Furnishing has been kept chic and elegant, with teak wood fittings and handsome leather pieces.

The new block houses 54 guest rooms and YTL's signature Spa Village using traditional Peranakan treatments.

Guests can enjoy charming old-fashioned luxuries such as four-poster beds dressed in silks and smooth cottons and a marbled bathroom with a claw-footed porcelain tub and modern rain-showers.

The Majestic Malacca's restoration came as a huge relief for many Malaccans who have long cherished the building. They only had to look up at the neighbouring hulk of a hospital building painted a garish blue to instantly see how precarious The Majestic Malacca's fate was.

The hotel's original inhabitants were more than relieved to see the gracious old house preserved.

The building had been home to Leong Sui Ying for 23 years when she stayed there under her father's roof from 1929 until it was sold in 1952.

"My childhood spent there was reflective of an era gone," Leong, 84, reminisces during a recent dinner hosted by YTL.

"I was a student at the Holy Infant Jesus School. Those were carefree days cycling around Malacca with my friends. The town was then sleepy and charmingly free of the endless traffic flows today!"

Image: Leong Sui Ying is happy to see her old home restored to its former glory.
Leong Sui Ying is happy to see her old home restored to its former glory.

The building sheltered the Leong family through World War II. As a young woman at the time, Leong was oblivious to what was going on.

"I was just happy that school had closed down when the war began (for Malaya in 1941) on Dec 8," she recalls.

"I only remember how serious the adults were. Rice was rationed by the Japanese occupation army but we had enough to eat.

"Mum had to sell her jewellery to raise money to buy supplies but we still owned 300 acres of rubber plantations."

Leong married in her mid-20s and settled down in Kuala Lumpur. She has been living in Petaling Jaya since 1981 with three sons and a daughter and is the proud grandmother of five.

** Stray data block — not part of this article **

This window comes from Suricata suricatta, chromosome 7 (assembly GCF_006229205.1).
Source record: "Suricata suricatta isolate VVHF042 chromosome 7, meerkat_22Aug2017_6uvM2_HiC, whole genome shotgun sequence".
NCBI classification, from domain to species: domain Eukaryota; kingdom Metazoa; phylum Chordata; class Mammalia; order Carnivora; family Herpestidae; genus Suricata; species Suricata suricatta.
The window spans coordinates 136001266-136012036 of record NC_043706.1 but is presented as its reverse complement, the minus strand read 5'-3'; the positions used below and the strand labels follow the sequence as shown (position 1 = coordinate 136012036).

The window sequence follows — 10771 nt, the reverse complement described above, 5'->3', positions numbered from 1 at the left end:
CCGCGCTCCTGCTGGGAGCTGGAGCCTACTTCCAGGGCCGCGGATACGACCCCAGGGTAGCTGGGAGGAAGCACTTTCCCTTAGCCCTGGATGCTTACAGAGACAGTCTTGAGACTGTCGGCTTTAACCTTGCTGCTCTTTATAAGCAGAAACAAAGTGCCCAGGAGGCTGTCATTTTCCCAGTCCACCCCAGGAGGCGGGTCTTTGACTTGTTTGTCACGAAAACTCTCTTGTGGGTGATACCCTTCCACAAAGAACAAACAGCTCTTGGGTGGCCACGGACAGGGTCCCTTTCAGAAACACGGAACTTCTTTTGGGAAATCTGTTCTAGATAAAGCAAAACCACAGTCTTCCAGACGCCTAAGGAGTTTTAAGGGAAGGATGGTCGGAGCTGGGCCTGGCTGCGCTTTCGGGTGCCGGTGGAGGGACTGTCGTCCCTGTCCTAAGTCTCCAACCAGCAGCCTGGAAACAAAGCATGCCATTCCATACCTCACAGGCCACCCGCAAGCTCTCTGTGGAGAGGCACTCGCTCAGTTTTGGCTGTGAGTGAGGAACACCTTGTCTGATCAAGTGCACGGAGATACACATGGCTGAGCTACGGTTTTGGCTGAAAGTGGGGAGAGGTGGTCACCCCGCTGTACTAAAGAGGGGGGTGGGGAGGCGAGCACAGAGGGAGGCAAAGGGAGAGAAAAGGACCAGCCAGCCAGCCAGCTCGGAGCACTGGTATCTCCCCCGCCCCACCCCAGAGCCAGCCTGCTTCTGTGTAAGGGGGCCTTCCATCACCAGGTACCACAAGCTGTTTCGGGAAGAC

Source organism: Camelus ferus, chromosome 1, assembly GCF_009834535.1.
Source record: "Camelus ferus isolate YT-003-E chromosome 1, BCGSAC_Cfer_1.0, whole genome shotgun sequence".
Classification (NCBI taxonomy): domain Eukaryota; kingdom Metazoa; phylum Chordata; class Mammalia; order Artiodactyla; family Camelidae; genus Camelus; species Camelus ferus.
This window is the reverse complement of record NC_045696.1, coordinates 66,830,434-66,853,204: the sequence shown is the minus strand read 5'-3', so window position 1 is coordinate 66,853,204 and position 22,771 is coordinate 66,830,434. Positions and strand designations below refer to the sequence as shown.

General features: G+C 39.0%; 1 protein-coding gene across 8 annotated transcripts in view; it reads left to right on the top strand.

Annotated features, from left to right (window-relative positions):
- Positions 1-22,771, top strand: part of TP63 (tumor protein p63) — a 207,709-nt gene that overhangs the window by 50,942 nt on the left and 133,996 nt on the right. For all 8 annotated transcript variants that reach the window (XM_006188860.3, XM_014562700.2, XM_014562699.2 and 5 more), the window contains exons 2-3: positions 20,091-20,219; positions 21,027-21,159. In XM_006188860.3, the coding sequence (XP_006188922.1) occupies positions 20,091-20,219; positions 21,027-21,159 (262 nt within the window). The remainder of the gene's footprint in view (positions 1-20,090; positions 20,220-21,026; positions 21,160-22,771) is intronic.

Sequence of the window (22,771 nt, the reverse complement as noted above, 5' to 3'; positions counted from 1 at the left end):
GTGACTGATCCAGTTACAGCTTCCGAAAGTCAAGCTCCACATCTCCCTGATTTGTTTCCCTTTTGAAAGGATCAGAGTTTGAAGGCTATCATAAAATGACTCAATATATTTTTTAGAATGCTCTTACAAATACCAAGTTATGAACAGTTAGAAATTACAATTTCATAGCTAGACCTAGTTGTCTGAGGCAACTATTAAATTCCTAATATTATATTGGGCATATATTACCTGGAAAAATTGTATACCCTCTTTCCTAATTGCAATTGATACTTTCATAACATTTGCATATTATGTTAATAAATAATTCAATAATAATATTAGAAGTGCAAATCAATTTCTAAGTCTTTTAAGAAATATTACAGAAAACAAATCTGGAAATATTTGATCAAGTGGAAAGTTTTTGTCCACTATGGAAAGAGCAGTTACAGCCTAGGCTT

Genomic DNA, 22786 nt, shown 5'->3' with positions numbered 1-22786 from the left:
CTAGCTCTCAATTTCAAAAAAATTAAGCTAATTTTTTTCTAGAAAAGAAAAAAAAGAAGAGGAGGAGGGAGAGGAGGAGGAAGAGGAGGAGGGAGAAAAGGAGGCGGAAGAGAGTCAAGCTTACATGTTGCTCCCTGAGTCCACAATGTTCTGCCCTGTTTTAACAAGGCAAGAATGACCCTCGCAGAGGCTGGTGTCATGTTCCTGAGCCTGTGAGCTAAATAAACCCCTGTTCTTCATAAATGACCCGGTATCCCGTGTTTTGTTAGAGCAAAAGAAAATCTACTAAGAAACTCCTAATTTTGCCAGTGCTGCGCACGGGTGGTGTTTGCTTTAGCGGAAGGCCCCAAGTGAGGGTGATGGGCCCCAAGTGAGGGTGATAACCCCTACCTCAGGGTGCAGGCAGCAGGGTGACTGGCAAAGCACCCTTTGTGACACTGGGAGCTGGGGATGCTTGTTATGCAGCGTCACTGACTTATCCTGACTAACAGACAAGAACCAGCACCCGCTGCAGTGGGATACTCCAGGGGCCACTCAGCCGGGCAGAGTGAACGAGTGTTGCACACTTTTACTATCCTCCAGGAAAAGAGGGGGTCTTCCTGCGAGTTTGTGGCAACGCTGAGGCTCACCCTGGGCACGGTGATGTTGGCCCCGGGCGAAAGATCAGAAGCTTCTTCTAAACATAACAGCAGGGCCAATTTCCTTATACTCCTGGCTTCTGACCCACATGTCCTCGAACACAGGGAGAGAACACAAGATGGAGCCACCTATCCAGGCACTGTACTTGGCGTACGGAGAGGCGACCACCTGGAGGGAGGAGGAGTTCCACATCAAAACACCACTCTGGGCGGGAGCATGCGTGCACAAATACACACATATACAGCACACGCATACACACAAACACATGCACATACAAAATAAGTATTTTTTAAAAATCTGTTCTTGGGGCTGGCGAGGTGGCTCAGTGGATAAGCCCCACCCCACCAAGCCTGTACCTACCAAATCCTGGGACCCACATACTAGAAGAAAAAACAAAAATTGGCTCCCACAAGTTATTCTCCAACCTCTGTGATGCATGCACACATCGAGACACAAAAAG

Returning to her childhood home brings back fond memories for her.

"I am so glad YTL has kept its word by preserving the building so beautifully," she says. "The only changes have been the removal of one staircase behind the bar, and putting a new block where the old servants' quarters used to be.

"But if I sit quietly here, I can still remember how it used to be my home."

The old mansion that was constantly filled with life had seemed huge to little Lim Fang Biau. The five-year-old would sneak out of bed and peep through the carved wooden balustrades at the men talking around over the bar downstairs, sometimes in the company of mysterious women dressed in alluring baju kebayas.

In the 1950s, The Majestic was the biggest hotel in sleepy Malacca, drawing ministers, foreign diplomats, and even founding member of the MCA, Tun Tan Cheng Lock as a guest. Lim's father was then renting the building from the Leong family and had set it up as a hotel. Occupancy never dipped below 80%.

It catered to many a travelling salesman needing a place to put up for the night.

The 1970s brought in backpackers and hippies from Western countries. Room rates were just about RM20 or RM40 a night.

Image: Back in its day, the building was among the finest in Malacca, befitting one of the town's richest men.
Back in its day, the building was among the finest in Malacca, befitting one of the town's richest men.

"It was constantly lively here and there was always some interesting or eccentric traveller to meet!" says Lim, now in his 50s and at the same dinner. "They had many stories to tell of their travels that endlessly fascinated me.

"I'd play hide and seek around the building with my younger brother and sister. The upper floor was partitioned off into guest rooms (it is now used as the hotel's restaurant).

"As a teenager I used to sneak a smoke around the back doors near the servants' quarters while my father was busy manning the front desk."

Lim left for Taiwan to continue his studies in graphic design when he was 21. After seven years he returned to Malacca with his Taiwanese wife.

"The first time I brought her here to see the hotel, it was in a sad state. Now, its former glory has been restored. I'm glad this priceless piece of architecture that represents so much of our identity and history has been preserved."